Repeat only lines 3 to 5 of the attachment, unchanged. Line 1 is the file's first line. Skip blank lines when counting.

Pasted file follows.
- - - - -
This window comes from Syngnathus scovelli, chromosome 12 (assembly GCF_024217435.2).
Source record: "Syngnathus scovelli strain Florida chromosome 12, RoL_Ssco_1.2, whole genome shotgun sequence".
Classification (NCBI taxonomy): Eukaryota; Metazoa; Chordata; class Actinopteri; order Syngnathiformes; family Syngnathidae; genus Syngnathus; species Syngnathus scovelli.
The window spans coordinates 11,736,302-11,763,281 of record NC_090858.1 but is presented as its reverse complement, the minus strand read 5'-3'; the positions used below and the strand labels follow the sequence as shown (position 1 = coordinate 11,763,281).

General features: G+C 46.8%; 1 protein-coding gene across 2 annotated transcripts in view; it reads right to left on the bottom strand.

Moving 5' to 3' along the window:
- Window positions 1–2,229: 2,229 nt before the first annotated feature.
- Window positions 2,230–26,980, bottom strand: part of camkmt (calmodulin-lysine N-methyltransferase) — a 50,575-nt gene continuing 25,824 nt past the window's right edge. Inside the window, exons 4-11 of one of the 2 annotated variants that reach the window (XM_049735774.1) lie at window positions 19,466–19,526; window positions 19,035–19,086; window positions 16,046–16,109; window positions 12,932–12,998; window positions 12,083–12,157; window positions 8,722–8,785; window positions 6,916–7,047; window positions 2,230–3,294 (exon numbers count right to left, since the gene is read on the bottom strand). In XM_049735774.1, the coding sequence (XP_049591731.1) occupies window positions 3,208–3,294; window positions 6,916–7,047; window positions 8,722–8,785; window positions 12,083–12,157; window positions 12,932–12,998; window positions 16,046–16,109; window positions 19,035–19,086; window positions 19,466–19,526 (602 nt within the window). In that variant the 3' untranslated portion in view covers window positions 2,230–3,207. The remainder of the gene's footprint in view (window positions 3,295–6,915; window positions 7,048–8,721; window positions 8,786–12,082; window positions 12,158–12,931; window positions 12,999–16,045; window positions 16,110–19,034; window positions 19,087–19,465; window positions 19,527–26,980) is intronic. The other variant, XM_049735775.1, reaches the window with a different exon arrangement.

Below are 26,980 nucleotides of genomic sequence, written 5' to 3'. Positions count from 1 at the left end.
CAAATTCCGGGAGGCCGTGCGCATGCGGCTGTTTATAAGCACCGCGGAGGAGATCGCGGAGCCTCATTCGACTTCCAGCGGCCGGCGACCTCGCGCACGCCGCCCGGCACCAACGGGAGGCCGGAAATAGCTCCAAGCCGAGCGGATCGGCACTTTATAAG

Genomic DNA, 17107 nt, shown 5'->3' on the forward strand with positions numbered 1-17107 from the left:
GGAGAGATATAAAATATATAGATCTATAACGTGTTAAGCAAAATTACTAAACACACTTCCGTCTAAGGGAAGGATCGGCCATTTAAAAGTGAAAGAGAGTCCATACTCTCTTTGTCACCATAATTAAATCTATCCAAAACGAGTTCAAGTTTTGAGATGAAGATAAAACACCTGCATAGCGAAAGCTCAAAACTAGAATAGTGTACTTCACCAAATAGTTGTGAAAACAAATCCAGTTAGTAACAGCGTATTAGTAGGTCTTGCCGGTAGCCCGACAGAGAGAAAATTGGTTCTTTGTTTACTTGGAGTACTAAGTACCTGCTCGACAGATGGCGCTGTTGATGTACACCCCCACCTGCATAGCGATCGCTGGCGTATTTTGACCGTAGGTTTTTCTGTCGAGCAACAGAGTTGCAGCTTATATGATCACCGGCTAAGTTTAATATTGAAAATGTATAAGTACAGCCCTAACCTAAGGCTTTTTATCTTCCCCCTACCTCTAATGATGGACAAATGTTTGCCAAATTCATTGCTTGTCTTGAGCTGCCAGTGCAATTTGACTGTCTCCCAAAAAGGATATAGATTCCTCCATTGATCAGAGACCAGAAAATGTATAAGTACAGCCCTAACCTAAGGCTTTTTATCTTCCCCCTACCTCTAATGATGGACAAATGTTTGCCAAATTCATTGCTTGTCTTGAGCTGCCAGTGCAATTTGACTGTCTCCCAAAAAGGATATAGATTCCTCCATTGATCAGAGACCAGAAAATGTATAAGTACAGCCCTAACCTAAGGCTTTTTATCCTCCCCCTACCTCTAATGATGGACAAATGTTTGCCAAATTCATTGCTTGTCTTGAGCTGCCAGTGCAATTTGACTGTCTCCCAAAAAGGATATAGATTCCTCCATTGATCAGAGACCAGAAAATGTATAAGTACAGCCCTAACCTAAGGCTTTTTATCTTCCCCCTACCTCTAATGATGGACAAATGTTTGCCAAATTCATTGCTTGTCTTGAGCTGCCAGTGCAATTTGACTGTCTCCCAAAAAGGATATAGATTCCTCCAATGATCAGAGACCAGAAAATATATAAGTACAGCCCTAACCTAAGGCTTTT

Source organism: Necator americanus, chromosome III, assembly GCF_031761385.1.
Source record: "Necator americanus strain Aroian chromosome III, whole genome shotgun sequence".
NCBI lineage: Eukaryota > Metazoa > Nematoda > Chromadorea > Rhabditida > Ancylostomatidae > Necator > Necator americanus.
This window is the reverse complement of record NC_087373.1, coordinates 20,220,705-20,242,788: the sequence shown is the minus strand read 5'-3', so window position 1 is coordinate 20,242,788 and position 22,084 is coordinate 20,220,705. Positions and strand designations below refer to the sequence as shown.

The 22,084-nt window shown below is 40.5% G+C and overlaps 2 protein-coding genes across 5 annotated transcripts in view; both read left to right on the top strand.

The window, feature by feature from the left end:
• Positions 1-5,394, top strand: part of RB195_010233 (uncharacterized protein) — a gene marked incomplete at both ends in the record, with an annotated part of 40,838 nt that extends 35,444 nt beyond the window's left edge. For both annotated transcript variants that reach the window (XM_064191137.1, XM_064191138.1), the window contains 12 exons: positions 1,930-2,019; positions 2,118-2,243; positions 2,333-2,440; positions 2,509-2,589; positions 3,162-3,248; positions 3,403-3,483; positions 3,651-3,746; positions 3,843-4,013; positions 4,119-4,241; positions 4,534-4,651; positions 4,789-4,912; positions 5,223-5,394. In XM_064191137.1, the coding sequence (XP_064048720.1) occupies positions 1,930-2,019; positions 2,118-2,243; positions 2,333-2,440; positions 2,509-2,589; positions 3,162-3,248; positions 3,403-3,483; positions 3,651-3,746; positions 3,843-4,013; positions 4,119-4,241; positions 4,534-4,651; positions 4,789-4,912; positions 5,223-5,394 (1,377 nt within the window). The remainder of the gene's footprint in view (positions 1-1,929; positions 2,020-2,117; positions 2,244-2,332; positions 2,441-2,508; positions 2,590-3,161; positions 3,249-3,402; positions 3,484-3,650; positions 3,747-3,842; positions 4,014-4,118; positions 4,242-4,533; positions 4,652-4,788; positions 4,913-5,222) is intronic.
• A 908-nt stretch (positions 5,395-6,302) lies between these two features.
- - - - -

Classification (NCBI taxonomy): Eukaryota; Metazoa; Chordata; class Actinopteri; order Syngnathiformes; family Syngnathidae; genus Syngnathus; species Syngnathus scovelli.
The window spans coordinates 11,736,302-11,763,281 of record NC_090858.1 but is presented as its reverse complement, the minus strand read 5'-3'; the positions used below and the strand labels follow the sequence as shown (position 1 = coordinate 11,763,281).

General features: G+C 46.8%; 1 protein-coding gene across 2 annotated transcripts in view; it reads right to left on the bottom strand.